04 May 2004
Many of us carry a weapon all the time and almost all of like to shoot, so when we get together there always a number of weapons at the site. While I have NEVER been aware of any "gunplay" at any Rubicon gathering (not only Safety Team but no other Rubie would stand for it!), it never hurts to review safe gun handling with the summer camping season coming up fast. Safe gun handling is really a matter of four simple rulz (at least in my opinion!) that have been covered in many articles here.
- Always keep the weapon pointed in a safe direction. If you are shooting or only handling the gun, keep the business end pointed away from you and all other people. When you are outdoors point it straight up, straight down towards the ground or in a safe direction away from all people. When you are indoors, point it at the floor or ceiling but be aware that a bullet can easily penetrate walls and floors so make sure that you know who and what is on the other side. The biggest safety hazard I have seen is swinging the barrel around so that it crosses across someone else as it moves to a safe location. Watch where you swing that barrel!
- Always treat every weapon as if it were loaded. keep the weapon unloaded until you are ready to use it, but always assume that
EVERY weapon is loaded, even if you're sure it's not... Most Gun Shows have a bucket by the admission desk. This bucket is always about half
full of live ammunition that has been removed from "unloaded weapons" when they are checked at the entrance. If you are shooting the weapon or carrying the weapon for protection, by all means load it. But there is no real reason to have multiple loaded guns sitting around at a campsite when they are not in use. If you do not know how to unload and make a weapon safe or check if it is loaded, ask someone. I know it sounds stupid but plenty of people wont ask how to make a gun safe as though they are supposed to know everything there is to know about every type of weapon made. Ridiculous! If you donít know, ask and someone will show you. Something else I want to say and I tell my kids this all the time, a gun is not safe until YOU make it safe. Watch the safety team sometime. Someone will ask about a gun or show a gun to someone else. First they check that it is unloaded and safe and pass it over to someone else. Then the person who is receiving it checks it again. Why? Not because they donít trust or believe the person passing it, but because itís not safe Ďtill YOU check it. Iíve seen training sessions that use a weapon where three or even four people will check a gun before it is declared safe. Maybe I didnít see a round in there, or it wasnít there but got dropped in somehow or was jammed in there someplace. Who knows but the moral is Ė check it!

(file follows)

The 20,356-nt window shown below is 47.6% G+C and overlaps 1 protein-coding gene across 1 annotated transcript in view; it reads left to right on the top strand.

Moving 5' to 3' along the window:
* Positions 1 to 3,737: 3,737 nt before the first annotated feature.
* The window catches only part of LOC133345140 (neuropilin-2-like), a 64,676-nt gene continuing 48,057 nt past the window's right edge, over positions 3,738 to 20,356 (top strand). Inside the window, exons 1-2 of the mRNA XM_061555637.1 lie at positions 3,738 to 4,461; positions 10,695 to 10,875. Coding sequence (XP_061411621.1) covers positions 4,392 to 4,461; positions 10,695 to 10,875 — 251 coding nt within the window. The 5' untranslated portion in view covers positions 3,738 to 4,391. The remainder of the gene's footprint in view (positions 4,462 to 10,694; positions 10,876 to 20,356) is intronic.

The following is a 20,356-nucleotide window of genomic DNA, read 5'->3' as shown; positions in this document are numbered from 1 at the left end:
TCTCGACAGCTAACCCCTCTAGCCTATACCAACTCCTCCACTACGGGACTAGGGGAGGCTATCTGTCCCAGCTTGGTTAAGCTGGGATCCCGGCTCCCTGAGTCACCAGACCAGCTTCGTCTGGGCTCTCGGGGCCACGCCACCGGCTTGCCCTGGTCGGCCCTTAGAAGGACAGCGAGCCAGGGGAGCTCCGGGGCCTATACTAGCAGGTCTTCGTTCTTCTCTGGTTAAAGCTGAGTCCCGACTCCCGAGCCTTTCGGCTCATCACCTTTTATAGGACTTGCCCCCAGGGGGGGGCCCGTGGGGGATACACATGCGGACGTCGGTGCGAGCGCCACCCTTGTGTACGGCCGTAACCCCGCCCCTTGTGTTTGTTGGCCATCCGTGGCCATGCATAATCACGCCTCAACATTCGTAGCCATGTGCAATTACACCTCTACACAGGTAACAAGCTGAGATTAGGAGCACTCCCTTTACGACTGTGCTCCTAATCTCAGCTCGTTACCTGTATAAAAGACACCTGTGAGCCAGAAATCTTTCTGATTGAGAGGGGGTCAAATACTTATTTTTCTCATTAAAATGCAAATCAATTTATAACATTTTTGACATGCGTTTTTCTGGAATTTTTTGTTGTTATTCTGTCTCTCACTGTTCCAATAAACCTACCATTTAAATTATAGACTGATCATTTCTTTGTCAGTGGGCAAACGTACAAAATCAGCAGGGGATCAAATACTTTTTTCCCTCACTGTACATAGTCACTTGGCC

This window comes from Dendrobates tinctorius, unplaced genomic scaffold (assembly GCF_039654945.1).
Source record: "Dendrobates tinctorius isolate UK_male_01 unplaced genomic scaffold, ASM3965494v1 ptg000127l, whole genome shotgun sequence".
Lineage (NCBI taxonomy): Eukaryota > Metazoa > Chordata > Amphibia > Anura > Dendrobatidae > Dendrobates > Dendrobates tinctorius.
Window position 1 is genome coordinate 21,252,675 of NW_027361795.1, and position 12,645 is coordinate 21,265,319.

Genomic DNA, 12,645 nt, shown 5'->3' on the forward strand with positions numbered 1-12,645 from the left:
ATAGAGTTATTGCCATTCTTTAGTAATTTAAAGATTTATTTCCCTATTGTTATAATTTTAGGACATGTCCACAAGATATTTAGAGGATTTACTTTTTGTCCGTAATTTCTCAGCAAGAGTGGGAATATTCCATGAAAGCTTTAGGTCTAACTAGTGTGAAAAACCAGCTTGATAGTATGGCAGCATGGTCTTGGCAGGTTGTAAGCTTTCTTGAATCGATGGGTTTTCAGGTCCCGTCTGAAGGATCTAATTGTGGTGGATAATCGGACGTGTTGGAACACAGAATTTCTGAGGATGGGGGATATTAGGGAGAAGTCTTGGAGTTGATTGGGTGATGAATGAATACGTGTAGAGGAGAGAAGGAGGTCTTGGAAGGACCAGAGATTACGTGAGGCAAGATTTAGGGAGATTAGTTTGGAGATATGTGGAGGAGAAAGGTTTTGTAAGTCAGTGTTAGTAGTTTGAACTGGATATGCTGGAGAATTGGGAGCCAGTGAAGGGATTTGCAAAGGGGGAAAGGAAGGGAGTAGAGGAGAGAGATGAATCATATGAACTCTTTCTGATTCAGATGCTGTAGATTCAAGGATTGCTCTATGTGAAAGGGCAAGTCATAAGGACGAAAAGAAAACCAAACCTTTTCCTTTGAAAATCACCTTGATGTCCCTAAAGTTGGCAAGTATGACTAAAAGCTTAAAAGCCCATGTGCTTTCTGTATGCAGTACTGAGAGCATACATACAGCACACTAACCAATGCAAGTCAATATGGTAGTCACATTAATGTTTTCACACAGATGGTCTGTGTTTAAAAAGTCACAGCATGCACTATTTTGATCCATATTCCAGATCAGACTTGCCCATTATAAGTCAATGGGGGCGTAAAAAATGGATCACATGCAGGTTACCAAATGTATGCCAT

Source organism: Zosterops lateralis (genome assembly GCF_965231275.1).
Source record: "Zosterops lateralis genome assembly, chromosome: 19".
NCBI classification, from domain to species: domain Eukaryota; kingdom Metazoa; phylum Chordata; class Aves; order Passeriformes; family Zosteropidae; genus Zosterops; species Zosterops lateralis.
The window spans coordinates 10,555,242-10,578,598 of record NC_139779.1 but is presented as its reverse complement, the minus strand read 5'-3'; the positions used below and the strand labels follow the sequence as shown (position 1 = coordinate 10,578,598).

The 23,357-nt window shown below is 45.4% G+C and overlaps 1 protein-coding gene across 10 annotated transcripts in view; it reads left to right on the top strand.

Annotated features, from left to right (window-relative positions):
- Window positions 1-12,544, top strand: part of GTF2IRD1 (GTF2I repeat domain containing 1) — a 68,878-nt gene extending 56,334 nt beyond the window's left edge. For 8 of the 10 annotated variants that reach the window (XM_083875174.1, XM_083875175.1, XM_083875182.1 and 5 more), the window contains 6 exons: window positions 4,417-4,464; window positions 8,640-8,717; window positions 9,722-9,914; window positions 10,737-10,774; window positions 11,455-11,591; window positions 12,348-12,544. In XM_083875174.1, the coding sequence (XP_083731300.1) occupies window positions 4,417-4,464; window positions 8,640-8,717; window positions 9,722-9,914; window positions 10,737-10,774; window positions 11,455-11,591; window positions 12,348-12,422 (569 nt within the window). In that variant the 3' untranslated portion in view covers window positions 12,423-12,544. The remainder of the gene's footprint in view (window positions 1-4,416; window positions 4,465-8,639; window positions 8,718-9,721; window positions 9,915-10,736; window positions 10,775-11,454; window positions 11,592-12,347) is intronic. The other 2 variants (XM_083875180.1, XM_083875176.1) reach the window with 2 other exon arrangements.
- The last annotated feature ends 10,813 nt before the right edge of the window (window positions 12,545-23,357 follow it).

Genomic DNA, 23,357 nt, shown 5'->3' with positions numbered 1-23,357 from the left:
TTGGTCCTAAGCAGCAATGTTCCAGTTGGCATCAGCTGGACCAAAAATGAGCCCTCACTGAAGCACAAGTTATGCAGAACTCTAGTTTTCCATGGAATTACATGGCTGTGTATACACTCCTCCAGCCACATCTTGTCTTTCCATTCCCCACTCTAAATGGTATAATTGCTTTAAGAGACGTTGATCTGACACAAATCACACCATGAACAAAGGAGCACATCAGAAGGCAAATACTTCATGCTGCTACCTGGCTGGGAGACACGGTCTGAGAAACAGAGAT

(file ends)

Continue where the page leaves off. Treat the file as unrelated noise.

- Always remember to keep your finger off the trigger. If you take a look at the picture of my 14 year old son shooting at the top of this page youíll notice that while he is looking at something down-range his finger is along the side of the receiver NOT on the trigger. Do not touch the trigger until you are taking up slack and getting ready to pull the trigger and fire the gun. There is no other reason to put your finger on that trigger! Many people have a natural tendency to touch the trigger or to put their finger in the trigger guard. Break that habit! One of the easiest ways to prevent an AD (or Accidental Discharge) is to not pull the trigger and not having a finger on the trigger sure helps ensure that.
- Always know what you are shooting at and what is beyond it. Again, very simple, but often overlooked. When you do pull the trigger on a loaded weapon, make darn sure you know what you are shooting at and what is beyond what you are shooting at in case the bullet carries. Shoot in a safe area and make sure that nothing has changed to make it unsafe. There are usually plenty of kids at one of our campouts, make sure that they have not gotten behind the shooting range. There is NO room for the "Oh well weíre way off in the woods, letís pop a few into the trees without checking" crap.
Remember that gun safety is really that simple Ė point it safely, keep it unloaded, keep your finger off the trigger, and know what you are shooting at!
Now, get out and train Ė safely!
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